Tuesday, October 7, 2008
What are the most successful parasites on earth? Dogs
Dogs trade unconditional love for food.
“Calling dogs parasites is fighting words, but what can I say? Dogs have got us exactly where they want us, and we, idiotic grins fixed to our faces, go along with it all....from The Truth About Dogs: An Inquiry Into the Ancestry, Social Conventions, Mental Habits, and Moral Fiber of Canis Familiaris by Stephen Budiansky.
“Dogs are a brilliant evolutionary success almost without parallel in the animal world, and they owe that success to their uncanny ability to worm themselves into our homes, and to our relentlessly anthropomorphic (definition: attribution of uniquely human characteristics to non-human creatures and beings psyches) that let them do it. “
Translation: for some reason us humans want to believe every animal thinks just like us…which explains why my friend’s hermit crab named “Peety” is just shy…not cowardly. (according to my friend…who is just cowardly) People think their dogs are sort of dumb downed four legged humanoids that just need to be talked to in a high squeaky voice so they can understand English. (Visit the Dumb Friends League website)
Further proof of this comes from a different study that show that “Dogs Can 'Catch' Yawns from Humans” and the results suggest domestic dogs have the capacity for a fundamental form of empathy, the researchers say…and empathy is extremely important in showing unconditional love. (You gotta read this article, which also details how the researchers figured this out.)
Budiansky goes on to say that “for all the myths and tales of the dog's service to man, only the smallest fraction of dogs that live off human society today earn their keep. No one has done an actual study of this, but there is reason to be suspicious even of the most common rationalization of dogs' utility to man, as guardians of property or intruder alarms; for every tale of a dog successfully frightening off burglars, there are thousands of dogs who bark incessantly at every friggin’ thing that moves and then sleep blissfully through a crime in progress.”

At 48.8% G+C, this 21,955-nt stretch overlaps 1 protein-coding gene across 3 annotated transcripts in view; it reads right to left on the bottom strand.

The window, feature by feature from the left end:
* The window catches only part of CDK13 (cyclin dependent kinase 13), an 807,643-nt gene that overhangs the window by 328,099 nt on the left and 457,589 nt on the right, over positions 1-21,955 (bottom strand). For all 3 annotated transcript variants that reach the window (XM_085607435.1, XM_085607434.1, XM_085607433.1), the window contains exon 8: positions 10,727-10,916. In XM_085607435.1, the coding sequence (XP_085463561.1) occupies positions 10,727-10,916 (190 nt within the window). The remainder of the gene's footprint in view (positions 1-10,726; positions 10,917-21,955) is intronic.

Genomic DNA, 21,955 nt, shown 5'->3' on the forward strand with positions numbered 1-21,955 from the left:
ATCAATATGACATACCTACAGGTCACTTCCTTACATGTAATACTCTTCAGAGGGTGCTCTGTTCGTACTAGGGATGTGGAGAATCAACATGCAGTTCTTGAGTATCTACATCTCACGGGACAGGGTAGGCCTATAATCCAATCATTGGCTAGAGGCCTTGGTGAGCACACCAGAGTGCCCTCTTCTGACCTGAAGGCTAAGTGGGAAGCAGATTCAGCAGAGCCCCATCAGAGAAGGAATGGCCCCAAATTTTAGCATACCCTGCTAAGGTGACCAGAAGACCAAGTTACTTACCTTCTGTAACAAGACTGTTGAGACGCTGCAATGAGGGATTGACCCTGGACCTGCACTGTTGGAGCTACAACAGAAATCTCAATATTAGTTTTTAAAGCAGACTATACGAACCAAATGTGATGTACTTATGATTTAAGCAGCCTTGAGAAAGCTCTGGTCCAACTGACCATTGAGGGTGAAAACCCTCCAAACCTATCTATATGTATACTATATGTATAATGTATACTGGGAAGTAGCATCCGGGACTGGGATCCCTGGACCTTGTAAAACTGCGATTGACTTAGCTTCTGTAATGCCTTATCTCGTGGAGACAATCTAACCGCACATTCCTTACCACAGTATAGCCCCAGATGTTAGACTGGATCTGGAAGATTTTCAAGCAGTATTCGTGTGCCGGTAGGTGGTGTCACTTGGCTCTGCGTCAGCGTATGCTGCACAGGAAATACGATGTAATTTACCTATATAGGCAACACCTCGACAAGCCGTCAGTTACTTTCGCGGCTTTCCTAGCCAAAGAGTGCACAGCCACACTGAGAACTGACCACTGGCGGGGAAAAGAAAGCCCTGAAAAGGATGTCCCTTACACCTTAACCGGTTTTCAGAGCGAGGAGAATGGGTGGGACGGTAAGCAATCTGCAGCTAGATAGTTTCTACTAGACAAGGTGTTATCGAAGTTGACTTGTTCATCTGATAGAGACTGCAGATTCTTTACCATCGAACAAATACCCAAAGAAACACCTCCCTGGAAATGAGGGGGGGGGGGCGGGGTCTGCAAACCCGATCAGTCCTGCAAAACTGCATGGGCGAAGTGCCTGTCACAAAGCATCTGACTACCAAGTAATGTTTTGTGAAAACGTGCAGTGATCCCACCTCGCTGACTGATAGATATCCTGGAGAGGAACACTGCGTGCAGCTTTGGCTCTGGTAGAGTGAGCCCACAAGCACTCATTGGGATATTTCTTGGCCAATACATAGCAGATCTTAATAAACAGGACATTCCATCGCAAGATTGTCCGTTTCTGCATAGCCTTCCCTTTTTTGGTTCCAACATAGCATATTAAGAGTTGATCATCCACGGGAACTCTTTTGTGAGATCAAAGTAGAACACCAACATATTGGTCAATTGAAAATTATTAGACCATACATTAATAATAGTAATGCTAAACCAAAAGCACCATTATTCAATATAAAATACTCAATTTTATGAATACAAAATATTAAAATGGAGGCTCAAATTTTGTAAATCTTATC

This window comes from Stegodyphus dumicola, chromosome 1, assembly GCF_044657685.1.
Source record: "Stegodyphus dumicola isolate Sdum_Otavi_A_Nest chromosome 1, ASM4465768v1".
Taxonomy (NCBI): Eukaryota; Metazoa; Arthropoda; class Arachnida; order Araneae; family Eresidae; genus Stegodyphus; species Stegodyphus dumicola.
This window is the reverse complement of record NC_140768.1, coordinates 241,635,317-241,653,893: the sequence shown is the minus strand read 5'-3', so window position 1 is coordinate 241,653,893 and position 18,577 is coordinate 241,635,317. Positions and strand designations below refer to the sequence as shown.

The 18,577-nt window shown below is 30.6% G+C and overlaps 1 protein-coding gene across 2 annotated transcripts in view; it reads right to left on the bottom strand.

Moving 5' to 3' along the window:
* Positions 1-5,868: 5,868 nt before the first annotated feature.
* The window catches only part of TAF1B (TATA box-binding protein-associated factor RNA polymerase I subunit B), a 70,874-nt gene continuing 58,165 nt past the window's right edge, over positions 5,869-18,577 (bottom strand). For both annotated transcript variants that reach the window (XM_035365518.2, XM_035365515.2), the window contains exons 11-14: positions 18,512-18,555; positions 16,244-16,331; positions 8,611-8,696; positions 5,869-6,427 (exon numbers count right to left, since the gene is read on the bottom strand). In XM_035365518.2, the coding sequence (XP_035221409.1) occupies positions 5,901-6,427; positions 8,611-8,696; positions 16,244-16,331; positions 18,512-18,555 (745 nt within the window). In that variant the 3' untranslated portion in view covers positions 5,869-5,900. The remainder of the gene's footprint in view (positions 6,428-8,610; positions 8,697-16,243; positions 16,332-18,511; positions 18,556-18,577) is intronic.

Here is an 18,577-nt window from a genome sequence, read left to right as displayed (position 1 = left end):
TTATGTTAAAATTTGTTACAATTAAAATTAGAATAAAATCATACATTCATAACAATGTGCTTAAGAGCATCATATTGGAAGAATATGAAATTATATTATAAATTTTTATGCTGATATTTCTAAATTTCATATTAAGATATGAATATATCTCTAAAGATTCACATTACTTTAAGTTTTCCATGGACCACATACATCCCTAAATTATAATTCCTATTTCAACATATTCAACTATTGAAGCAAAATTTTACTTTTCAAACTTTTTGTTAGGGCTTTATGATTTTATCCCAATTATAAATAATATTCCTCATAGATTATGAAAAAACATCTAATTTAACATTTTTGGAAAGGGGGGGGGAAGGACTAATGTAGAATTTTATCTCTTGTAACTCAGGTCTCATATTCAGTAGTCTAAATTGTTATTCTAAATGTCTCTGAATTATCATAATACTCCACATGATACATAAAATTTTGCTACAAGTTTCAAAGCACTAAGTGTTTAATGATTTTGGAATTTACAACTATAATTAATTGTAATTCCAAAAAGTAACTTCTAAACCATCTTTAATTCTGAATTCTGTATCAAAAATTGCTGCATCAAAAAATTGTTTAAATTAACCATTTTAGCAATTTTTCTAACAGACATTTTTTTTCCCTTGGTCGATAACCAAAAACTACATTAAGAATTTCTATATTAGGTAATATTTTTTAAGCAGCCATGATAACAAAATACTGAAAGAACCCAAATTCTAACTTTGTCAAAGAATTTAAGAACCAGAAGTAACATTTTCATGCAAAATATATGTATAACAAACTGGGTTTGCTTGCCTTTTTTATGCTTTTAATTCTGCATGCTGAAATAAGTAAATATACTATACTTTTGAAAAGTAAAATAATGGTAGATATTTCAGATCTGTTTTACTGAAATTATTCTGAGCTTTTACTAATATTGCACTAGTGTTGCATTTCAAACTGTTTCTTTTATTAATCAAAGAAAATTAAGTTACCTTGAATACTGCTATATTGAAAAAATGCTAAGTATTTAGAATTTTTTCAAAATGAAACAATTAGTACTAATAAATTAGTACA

Perhaps our dog, a large loping bloodhound named Maggie is the exception. She earns her keep (according to my wife) by informing us daily that there are squirrels in the yard, which she does by howling, drooling and sort of crying until we feed her breakfast. Then she sleeps until dinner when she informs us yet again that there are squirrels in the yard. My wife sees great utility in this behavior and feeds the dog gratefully.
Kitty Kinnin tells me that her dogs, which are both Pomeranian/Black Bear mixes, earn their keep as well by converting dog food to wool for black sweaters.
The researcher goes on to say that, “Owners who think their dogs are conscious of their guilt when they poop on the oriental rug, owners who try to reassure and comfort and reason their dogs through their fears, owners who desperately want their dogs to desperately adore them—these are the owners of dogs that more often than not are maladjusted and miserable. (How many wacky people do you know that have equally wacky dogs?)
“Punishing a dog for defecating even seconds after the fact is futile, for dogs do not make such connections over time and space; but dogs will earnestly search for some connection between events in their immediate world and the immediate consequences, and a dog who is punished whenever his owner returns to find poop on the rug will very quickly learn to fear his owner's return, period. (Jeez your dog seems terrified of you…Yeah well it’s because he poops everyday on the rug….Did you every think he might poop everyday on the rug BECAUSE he is terrified of you?)
“A dog that is rewarded with petting and soothing words when he trembles during a thunderstorm will quickly learn to tremble all the more, and on more occasions, in pursuit of such rewards.” (Awe sweetie …don’t tremble…its OK to poop on the rug everyday…I was just kidding when I threatened switch you from organic dog food back to Alpo)
“A dog whose owners want love at all costs quickly learns to be a domineering bully—such is the nature of the wolf-dog social structure. It can be worse: his owners can actually achieve their ambition, and the dog can become neurotically dependent on them and go into hysterics at every parting.” (Neurotic dogs…no way…they chase their tails for very rational reasons) Read Article.